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16 Feb 2017
Hail, Hail the Craft Kit

I have never been a huge fan of what I call “kit crafts".  In fact if I ever buy kit crafts it’s so I can tear them apart and use all the cool pieces in other ways.  However, there are many times where I’ve found kit crafts can save the day.  Case in point, the burgeoning Mission we support in Mexico.   The local kids love to craft, and the Pastor is a firm believer that this helps keep the kids focused and engaged.  This is why, every time I visit, I pack my suitcase with as many kit crafts as I can fit.

Good thing I wasn't stopped in Customs

The best resource I have found cute, inexpensive kits, is Fun Express, the sister company of Oriental Trading Company.  The kits may not be the most creative in the world. They're usually layers of colorful foam with self sticking backs. But they come with all the parts, easy to follow directions, and are sold by the dozen in individual packs.  This is an asset when you have a big group and you really don’t want to spend your time handing out all the various pieces.  They also come in religious themes, which is great for the Mission.  Sadly, they don’t have many Spanish language crafts, but with most of the themes being simple and universal, they double as a simple English lesson as well.

Kit crafts offer those who either don’t consider themselves to be creative, or aren’t exposed to many crafting materials, the opportunity to make something.  They begin with basically nothing, and end up with a nice, shareable project; something they are proud to show off.   This helps build self esteem and also aids in advancing direction following skills.   It can also be a great starting point for those who are easily overwhelmed by too many choices.

Personally, I’m more of the “make it out of cardboard and tape” type of gal, but the more I work with the Mission, the more it makes me realize that kit crafts, at least good ones, can play an important role in a child’s creative growth. Get them started with a kit, then slowly let them progress using the pieces as dictated by the directions.  Soon they will be taking those designated bits and making them into their own masterpieces. The important step here, though, is allowing them to do so when they are ready.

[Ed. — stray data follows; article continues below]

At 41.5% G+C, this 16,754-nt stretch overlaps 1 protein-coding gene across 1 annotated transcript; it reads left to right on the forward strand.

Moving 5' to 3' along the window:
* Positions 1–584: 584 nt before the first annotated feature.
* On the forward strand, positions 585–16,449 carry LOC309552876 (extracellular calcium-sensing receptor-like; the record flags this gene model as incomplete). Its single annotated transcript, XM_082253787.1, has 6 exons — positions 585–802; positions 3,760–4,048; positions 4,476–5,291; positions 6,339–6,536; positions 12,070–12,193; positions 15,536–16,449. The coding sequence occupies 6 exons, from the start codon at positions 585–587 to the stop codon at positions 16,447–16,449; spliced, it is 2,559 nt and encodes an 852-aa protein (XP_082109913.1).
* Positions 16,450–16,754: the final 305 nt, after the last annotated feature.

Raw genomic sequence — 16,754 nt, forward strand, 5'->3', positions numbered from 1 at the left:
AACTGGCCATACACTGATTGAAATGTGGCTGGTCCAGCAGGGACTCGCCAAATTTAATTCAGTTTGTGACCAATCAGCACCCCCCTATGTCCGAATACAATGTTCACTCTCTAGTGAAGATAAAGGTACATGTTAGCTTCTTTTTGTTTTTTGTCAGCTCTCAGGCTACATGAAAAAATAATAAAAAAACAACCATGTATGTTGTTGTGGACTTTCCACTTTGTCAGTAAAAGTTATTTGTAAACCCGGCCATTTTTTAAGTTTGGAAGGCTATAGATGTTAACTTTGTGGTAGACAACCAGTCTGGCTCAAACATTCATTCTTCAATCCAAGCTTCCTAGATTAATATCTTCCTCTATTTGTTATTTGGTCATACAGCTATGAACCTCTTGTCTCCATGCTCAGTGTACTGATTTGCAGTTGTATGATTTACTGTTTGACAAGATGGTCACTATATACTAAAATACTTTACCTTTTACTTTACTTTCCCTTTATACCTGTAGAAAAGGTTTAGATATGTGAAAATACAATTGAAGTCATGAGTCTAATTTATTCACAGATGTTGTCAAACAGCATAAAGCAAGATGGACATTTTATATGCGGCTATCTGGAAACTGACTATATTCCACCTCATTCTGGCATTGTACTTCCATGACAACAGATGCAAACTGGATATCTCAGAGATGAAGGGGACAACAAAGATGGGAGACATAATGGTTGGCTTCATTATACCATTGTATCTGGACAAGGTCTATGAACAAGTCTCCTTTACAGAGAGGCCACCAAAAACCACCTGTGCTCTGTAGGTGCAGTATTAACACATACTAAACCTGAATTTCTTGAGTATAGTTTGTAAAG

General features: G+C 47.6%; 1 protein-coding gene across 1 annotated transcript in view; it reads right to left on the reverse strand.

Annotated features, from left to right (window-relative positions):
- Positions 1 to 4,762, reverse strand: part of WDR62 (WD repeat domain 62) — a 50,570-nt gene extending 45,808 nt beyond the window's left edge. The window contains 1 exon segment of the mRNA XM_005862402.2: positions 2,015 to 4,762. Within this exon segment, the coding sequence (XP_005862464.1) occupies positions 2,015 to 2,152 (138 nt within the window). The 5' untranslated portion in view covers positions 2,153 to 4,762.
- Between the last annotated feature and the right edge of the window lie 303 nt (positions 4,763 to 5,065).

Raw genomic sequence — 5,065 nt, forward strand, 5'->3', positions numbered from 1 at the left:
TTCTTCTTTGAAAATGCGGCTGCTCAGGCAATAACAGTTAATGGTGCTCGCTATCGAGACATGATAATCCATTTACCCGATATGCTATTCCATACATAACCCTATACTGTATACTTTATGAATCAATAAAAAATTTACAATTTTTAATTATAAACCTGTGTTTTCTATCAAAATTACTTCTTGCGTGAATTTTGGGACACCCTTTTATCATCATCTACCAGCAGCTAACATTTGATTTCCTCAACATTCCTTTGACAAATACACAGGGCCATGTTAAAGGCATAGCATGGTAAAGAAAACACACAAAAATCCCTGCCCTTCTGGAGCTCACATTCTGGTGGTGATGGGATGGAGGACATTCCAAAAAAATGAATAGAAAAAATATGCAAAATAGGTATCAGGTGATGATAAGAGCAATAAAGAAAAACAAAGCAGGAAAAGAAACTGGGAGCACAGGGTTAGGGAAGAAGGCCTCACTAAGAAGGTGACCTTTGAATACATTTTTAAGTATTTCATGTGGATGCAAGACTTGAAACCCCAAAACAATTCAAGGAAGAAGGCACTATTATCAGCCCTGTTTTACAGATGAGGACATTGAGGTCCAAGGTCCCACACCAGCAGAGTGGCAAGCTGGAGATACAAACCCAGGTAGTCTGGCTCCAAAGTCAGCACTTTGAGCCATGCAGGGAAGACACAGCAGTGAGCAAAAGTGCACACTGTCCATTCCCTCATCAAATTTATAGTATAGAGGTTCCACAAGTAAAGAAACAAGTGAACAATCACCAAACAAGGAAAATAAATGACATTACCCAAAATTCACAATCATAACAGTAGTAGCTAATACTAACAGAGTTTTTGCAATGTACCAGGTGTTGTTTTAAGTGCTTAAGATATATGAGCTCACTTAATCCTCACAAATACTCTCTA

Our amazing young crafters

The other place kit crafts are helpful is when you have a nervous instructor.  So often a person is called to lead a creative endeavor and has no idea where to begin.  Panic sets in and they find themselves with a desktop covered in Pinterest pages and a shopping list of supplies that would make even King Midas cringe.  Kit crafts allow for a respite from that overwhelming sense of responsibility.  And let’s face it, not everyone is crafty. So while I admit to being a craft snob, I acknowledge the need, and applaud the resources that actually exist in today’s market.  So hey, next time your little one asks to do a project with their friends, don’t break into a sweat or start shaking uncontrollably, just pick up a kit craft and have at it.  Who knows, you might just discover you’ve got a bit of Martha Stewart hiding deep down inside of you yet.